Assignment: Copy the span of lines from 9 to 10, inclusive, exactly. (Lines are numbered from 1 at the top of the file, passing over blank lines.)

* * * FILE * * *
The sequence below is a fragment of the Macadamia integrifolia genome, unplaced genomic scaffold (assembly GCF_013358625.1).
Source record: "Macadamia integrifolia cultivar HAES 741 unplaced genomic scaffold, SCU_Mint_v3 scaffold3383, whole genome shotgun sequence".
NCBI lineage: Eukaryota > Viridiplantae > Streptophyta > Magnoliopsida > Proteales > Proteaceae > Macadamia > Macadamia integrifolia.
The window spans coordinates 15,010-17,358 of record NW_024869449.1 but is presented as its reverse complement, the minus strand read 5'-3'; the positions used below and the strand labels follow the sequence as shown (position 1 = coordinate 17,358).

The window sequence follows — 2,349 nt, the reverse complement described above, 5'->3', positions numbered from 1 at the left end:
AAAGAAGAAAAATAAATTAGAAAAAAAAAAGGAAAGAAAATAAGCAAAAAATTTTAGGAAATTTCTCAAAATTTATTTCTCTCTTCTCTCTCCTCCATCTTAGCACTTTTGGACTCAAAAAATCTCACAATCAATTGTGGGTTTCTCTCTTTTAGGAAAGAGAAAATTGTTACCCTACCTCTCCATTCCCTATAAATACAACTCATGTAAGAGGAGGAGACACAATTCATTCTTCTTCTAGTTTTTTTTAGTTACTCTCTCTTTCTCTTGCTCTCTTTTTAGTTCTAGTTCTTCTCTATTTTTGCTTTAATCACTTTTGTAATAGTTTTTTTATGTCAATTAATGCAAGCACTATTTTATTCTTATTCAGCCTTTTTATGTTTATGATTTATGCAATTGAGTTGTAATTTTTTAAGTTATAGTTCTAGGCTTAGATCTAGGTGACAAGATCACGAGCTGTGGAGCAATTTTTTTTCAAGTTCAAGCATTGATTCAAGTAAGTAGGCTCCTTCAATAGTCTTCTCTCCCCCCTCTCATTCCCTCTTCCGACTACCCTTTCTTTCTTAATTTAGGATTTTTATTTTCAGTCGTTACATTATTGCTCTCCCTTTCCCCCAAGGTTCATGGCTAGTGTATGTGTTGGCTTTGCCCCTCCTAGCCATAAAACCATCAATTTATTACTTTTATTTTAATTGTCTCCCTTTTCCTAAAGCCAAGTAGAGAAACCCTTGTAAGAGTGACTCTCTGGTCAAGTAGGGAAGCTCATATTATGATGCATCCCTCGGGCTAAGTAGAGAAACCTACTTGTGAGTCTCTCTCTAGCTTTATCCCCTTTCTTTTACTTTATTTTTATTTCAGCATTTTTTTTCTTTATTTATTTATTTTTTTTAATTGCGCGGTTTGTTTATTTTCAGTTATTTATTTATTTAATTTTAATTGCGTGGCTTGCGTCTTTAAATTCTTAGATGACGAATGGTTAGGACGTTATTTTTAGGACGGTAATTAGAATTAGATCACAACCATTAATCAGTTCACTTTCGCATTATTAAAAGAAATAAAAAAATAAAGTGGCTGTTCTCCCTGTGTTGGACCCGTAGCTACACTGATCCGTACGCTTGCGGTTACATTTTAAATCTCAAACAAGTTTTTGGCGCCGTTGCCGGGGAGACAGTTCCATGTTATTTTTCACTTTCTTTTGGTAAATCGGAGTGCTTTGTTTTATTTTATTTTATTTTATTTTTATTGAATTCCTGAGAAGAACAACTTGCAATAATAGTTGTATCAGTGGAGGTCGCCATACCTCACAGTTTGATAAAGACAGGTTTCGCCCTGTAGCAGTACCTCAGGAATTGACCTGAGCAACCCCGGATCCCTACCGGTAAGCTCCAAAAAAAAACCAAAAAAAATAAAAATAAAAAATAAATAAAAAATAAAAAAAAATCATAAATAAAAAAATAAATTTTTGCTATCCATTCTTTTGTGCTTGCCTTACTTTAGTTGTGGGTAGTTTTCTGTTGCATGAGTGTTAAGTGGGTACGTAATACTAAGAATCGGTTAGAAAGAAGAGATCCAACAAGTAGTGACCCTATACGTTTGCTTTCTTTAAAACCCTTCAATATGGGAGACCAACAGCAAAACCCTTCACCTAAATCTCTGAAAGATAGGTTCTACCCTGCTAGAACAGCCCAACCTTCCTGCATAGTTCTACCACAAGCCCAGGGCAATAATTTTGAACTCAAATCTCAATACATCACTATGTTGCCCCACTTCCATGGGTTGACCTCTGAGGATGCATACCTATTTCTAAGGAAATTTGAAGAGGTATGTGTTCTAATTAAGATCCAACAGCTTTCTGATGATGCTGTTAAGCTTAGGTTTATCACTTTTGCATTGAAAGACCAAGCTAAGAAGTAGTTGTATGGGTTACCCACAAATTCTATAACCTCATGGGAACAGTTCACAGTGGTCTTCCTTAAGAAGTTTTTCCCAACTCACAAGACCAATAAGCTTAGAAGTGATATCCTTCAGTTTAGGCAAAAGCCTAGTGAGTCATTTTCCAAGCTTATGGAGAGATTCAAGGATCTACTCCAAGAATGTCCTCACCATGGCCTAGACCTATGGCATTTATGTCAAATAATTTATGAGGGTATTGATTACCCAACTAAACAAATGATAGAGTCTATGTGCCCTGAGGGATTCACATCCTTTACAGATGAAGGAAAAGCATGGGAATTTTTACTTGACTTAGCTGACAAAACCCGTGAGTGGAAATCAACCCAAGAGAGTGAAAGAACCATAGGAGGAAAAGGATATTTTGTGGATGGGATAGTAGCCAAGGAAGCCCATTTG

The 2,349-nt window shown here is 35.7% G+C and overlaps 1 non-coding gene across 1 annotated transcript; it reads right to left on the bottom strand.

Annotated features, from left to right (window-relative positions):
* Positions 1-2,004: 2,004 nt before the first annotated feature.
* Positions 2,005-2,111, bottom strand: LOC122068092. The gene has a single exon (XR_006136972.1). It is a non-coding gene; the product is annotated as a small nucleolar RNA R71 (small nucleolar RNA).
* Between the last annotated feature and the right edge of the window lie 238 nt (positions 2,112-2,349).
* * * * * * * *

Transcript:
* Positions 1-2,004: 2,004 nt before the first annotated feature.
* Positions 2,005-2,111, bottom strand: LOC122068092. The gene has a single exon (XR_006136972.1). It is a non-coding gene; the product is annotated as a small nucleolar RNA R71 (small nucleolar RNA).